TMY-2 in XTOL Contrast Anomaly

Discussion in 'B&W: Film, Paper, Chemistry' started by Denis K, Aug 16, 2009.

  1. Denis K

    Denis K Member

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    On this bright sunny day in Baltimore, I was setting out on the balcony in my apartment reading a March 2008 copy of the Kodak XTOL data sheet; thinking how nice it would be to be in the darkroom developing some film. I was looking at the 400TMY developing times in the small tank developing time table on page 6, when I noticed that the stated times for EI 400 and 800 are identical, with the only difference being that Kodak claims that you will get a higher contrast index (CI) at 800 (0.62 vs. 0.56). This seems counter intuitive to me. Granted, many people claim to get higher contrast with TMY-2 by exposing at an EI of 800, but I have always thought these folks have been extending their development time accordingly. Now, here is Kodak claiming that adjusting development time isn't necessary. Now I could see getting higher local contrast with some film/developer combinations by underexposing them, but my reading of the sensitometry curves for TMY-2 in XTOL are such that doing that would give lower local contrast, not higher local contrast. Furthermore, by underexposing film and not extending development time I can't see how you could possibly expect to get higher ISO contrast. FWIW, my understanding is that this data sheet has been updated for the new and improved TMY-2, which is the film I'm specifically interested in. Most of the other films do not have this apparent anomaly.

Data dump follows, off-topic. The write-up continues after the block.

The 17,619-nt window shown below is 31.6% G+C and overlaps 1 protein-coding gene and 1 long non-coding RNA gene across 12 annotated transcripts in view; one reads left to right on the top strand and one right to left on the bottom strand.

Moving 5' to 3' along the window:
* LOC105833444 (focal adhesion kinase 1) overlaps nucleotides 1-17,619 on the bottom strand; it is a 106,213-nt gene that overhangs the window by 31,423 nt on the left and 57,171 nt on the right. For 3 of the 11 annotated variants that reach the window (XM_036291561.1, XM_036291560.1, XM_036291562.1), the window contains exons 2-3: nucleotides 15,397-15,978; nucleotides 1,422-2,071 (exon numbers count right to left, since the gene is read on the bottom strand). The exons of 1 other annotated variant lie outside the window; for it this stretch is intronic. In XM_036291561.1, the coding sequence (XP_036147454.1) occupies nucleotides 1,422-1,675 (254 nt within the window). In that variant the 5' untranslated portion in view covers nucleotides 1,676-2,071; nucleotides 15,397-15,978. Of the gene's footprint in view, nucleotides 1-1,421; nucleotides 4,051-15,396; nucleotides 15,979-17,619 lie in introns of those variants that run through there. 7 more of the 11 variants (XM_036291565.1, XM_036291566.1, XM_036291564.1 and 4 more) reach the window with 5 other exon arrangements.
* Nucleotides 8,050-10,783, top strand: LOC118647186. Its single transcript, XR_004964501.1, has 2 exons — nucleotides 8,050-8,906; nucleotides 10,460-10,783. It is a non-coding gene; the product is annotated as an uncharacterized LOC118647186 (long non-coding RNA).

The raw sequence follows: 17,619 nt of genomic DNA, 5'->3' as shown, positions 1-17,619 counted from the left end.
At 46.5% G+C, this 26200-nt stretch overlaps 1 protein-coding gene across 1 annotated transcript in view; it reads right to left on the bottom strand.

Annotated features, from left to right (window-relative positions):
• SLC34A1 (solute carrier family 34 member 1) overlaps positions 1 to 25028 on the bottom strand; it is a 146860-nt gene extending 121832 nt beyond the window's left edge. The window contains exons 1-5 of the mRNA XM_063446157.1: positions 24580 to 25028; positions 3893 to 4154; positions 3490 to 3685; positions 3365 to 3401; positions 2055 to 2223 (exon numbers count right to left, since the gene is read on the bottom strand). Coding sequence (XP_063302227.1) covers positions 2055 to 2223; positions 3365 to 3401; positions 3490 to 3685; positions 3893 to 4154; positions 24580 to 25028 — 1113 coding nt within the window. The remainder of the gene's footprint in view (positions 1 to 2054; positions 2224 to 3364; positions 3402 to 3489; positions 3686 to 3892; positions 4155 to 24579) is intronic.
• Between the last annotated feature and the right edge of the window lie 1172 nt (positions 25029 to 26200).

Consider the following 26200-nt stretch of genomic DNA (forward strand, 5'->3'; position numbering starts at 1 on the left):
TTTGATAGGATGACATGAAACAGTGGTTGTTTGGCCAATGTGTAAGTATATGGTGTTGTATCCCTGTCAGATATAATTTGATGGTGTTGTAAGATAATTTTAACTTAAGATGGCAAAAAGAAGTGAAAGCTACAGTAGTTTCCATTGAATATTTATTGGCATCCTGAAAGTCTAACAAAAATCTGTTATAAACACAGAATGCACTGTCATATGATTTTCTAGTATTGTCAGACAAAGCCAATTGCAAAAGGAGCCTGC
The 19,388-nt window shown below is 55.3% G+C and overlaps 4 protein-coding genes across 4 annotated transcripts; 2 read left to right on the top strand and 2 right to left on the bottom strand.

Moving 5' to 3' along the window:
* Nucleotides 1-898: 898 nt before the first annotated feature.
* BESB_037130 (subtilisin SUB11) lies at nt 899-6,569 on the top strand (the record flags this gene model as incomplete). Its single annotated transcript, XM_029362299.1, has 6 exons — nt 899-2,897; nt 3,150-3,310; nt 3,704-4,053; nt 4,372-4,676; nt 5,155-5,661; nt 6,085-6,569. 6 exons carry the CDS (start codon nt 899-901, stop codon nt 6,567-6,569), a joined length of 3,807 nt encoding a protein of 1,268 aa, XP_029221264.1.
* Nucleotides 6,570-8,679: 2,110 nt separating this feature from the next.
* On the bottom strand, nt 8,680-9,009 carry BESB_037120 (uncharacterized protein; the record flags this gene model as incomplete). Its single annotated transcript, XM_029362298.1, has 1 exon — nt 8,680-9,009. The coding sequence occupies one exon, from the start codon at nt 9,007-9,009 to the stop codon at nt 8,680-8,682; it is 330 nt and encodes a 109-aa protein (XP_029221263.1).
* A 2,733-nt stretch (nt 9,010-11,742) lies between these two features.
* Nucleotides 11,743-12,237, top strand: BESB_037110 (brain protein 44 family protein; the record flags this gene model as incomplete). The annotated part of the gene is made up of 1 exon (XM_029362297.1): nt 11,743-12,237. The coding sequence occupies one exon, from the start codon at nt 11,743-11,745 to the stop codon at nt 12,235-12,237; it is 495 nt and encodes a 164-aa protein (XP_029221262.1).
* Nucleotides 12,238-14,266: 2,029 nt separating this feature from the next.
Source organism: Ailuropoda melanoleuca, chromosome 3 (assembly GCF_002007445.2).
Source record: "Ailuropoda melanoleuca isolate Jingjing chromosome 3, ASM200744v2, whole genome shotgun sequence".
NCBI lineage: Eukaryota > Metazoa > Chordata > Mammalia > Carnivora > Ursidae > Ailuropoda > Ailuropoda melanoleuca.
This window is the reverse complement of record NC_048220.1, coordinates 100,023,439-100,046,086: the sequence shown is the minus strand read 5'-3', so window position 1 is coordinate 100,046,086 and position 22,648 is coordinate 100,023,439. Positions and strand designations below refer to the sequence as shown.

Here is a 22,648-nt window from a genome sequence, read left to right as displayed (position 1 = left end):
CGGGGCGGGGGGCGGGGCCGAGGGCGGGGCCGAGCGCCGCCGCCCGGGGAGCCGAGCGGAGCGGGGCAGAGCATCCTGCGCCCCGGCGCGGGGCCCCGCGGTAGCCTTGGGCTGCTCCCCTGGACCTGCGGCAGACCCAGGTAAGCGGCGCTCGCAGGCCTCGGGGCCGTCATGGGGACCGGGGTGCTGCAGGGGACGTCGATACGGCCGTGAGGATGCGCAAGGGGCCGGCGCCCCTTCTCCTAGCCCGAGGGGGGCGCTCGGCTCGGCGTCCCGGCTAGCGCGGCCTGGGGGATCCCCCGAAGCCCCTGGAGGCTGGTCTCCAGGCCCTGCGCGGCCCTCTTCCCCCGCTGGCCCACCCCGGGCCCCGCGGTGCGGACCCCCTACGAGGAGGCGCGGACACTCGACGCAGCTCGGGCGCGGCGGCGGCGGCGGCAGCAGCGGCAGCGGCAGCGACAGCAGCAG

Does anybody have any explanation for this?

    Ref: http://www.kodak.com/global/en/professional/support/techPubs/j109/j109.pdf

    Denis K
     
  2. Ronald Moravec

    Ronald Moravec Member

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    Kodak also does this for all tab grain films. You WILL lose one stop of shadow detail. Move development will not get it back either.
     
  3. Denis K

    Denis K Member

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    Ronald, I could see this if the D-Log-E curve rolls over in the highlights, but what I'm seeing in XTOL is an upswept curve with a bit more contrast in the highlights and a bit less in the shadows. Thus if one pushes the scene brightness down the curve, with no additional development time, shouldn't one expect to give up the higher contrast portion of the film curve? With the high exposure range of this film, that may be what you have to do to get some true blacks, but I wouldn't call that a higher contrast index.

    This truly looks like an interesting film/developer combination.

    Denis K